This week a friend of mine sent me this true story. It is about a man who sat at a metro station in Washington DC, playing 6 pieces of Bach on his violin for 45 minutes. Since it was the rush hour, thousands of people, most of them on their way to work, passed him. With the exception of a few who briefly paused to look and listen - some were even gracious enough to put money in his hat - the majority just rushed passed, almost as if they were swept along by a mighty river.
The one group of people who did, however pay some attention were the children. One three-year old in fact became so intrigued by this strange musician, that he instantly stopped and tagged at his mother to join him…but she just kept pushing him along. According to the story, this happened to several children.
When the man eventually finished, only 6 people had stopped and stayed for a while. About twenty gave him money, but then continued to walk at their normal pace. No-one applauded, nor was there any recognition.
What nobody realised at the time, was that they were part of a social experiment on perception, taste and priorities, organised by the Washington Post - the aim being to observe whether people can still perceive and appreciate beauty and talent in a common place environment at an inappropriate hour.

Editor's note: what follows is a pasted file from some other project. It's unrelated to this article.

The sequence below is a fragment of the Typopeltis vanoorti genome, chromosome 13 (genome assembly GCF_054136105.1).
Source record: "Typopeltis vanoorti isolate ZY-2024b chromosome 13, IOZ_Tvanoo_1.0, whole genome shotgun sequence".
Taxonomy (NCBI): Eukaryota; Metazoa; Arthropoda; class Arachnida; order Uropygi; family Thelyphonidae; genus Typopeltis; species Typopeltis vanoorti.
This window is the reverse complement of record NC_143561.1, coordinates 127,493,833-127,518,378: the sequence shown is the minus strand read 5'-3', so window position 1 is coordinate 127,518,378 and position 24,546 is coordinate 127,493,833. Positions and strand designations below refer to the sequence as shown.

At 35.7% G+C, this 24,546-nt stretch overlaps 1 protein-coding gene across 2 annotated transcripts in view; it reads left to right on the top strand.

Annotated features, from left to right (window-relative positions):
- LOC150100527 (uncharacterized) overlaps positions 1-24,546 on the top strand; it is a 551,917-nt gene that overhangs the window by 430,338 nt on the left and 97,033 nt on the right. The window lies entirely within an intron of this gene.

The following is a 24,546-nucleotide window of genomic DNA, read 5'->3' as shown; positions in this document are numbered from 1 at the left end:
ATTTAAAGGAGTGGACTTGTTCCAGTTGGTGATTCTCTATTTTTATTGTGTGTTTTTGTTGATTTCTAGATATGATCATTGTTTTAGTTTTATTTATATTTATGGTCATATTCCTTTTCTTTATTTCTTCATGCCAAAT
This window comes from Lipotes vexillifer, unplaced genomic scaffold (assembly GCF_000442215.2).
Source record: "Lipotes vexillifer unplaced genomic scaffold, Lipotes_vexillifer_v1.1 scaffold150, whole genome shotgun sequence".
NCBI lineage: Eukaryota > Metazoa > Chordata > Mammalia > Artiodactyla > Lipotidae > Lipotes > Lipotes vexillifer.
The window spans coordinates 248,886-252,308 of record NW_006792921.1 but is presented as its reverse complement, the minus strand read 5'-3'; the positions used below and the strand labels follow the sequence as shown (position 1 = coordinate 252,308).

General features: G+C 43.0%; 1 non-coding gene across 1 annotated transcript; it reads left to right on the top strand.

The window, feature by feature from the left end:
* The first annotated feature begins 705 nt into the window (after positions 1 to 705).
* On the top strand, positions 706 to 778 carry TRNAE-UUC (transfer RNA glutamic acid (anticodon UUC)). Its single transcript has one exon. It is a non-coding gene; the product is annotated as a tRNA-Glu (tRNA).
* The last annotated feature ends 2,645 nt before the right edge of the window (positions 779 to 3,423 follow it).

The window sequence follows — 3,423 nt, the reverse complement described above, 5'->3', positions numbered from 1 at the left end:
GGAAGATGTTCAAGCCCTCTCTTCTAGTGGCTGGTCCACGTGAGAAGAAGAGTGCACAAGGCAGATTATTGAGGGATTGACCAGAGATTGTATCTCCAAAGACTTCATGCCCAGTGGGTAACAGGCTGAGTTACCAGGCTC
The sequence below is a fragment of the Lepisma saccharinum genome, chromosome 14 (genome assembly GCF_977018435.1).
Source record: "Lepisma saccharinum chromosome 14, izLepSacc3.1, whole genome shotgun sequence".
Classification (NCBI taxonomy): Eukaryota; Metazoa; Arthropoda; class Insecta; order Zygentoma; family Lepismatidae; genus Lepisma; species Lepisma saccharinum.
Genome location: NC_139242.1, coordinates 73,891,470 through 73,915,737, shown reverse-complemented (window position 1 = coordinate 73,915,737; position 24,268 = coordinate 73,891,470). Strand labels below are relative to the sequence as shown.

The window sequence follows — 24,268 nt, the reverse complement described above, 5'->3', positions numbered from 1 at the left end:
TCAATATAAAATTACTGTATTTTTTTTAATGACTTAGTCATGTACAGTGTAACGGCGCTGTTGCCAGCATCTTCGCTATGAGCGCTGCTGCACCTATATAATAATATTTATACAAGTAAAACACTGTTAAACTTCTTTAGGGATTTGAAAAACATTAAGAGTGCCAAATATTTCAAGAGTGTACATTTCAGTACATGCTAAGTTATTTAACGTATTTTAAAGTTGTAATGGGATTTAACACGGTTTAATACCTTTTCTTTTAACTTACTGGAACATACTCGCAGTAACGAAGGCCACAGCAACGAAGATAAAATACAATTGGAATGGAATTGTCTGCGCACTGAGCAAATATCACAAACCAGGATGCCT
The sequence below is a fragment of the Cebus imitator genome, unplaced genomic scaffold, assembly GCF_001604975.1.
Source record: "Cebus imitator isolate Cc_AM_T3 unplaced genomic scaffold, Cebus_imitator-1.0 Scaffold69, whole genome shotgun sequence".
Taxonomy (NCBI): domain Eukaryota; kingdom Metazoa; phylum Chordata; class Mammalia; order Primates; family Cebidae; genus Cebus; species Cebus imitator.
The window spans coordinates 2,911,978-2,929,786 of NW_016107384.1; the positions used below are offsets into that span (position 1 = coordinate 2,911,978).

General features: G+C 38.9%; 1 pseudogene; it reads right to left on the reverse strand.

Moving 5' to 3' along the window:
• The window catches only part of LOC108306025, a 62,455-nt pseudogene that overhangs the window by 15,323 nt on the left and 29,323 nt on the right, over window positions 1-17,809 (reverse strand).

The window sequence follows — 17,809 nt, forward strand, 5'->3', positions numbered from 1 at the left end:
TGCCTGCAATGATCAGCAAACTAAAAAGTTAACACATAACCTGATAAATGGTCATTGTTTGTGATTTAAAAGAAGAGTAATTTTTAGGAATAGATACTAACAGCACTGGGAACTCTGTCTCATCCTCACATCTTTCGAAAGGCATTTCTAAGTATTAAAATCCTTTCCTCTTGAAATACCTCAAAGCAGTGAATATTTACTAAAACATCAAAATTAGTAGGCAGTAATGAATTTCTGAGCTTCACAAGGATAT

Because - and that’s the ironic, if not sad part of the story - the man they walked past without really attending or listening to, was one of the best musicians in the world, the violinist Joshua Bell. Not only was Bell at that moment playing one of the most intricate pieces ever written on a violin worth 3.5 million dollars, but two days earlier seats, averaging $100 each, were sold out for one of his many concerts.
Listening to the story made me realise again to what extent the compulsions and speed of our modern day society had blunted our senses and impoverished our lives. And how we need to take more time, practise more patience and especially regain the eyes and attitude of children to really see and discover the infinite richness of life. Because the most sacred moments and events are usually much closer to us than we realise. Just like Joshua Bell and his violin.
“Die Via Dolorosa” – ‘n Paasherinneringsdiens
12 years ago